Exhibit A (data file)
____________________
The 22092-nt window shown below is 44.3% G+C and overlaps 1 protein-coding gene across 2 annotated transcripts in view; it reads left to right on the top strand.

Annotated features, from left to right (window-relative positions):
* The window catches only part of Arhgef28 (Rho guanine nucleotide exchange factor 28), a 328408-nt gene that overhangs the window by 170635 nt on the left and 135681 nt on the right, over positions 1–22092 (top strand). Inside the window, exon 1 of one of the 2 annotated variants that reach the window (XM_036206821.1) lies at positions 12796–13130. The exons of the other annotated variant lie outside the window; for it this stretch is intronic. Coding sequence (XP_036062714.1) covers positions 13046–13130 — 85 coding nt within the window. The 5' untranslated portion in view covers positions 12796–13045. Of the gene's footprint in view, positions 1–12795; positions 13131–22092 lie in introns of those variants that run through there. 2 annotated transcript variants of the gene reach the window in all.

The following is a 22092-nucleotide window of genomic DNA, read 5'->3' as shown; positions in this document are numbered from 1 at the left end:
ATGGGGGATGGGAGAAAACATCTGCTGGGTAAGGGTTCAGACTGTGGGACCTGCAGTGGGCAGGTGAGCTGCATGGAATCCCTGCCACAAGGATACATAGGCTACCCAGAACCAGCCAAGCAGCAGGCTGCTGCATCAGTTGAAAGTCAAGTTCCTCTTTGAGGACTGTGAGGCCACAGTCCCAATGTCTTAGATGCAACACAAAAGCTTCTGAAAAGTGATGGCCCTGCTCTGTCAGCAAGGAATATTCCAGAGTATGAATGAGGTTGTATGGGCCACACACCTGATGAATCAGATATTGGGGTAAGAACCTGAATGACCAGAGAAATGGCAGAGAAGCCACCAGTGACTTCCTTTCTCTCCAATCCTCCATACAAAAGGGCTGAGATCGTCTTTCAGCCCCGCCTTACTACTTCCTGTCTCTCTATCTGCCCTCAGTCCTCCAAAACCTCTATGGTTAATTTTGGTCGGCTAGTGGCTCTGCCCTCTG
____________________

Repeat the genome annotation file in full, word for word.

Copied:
The 22092-nt window shown below is 44.3% G+C and overlaps 1 protein-coding gene across 2 annotated transcripts in view; it reads left to right on the top strand.

Annotated features, from left to right (window-relative positions):
* The window catches only part of Arhgef28 (Rho guanine nucleotide exchange factor 28), a 328408-nt gene that overhangs the window by 170635 nt on the left and 135681 nt on the right, over positions 1–22092 (top strand). Inside the window, exon 1 of one of the 2 annotated variants that reach the window (XM_036206821.1) lies at positions 12796–13130. The exons of the other annotated variant lie outside the window; for it this stretch is intronic. Coding sequence (XP_036062714.1) covers positions 13046–13130 — 85 coding nt within the window. The 5' untranslated portion in view covers positions 12796–13045. Of the gene's footprint in view, positions 1–12795; positions 13131–22092 lie in introns of those variants that run through there. 2 annotated transcript variants of the gene reach the window in all.

The following is a 22092-nucleotide window of genomic DNA, read 5'->3' as shown; positions in this document are numbered from 1 at the left end:
ATGGGGGATGGGAGAAAACATCTGCTGGGTAAGGGTTCAGACTGTGGGACCTGCAGTGGGCAGGTGAGCTGCATGGAATCCCTGCCACAAGGATACATAGGCTACCCAGAACCAGCCAAGCAGCAGGCTGCTGCATCAGTTGAAAGTCAAGTTCCTCTTTGAGGACTGTGAGGCCACAGTCCCAATGTCTTAGATGCAACACAAAAGCTTCTGAAAAGTGATGGCCCTGCTCTGTCAGCAAGGAATATTCCAGAGTATGAATGAGGTTGTATGGGCCACACACCTGATGAATCAGATATTGGGGTAAGAACCTGAATGACCAGAGAAATGGCAGAGAAGCCACCAGTGACTTCCTTTCTCTCCAATCCTCCATACAAAAGGGCTGAGATCGTCTTTCAGCCCCGCCTTACTACTTCCTGTCTCTCTATCTGCCCTCAGTCCTCCAAAACCTCTATGGTTAATTTTGGTCGGCTAGTGGCTCTGCCCTCTG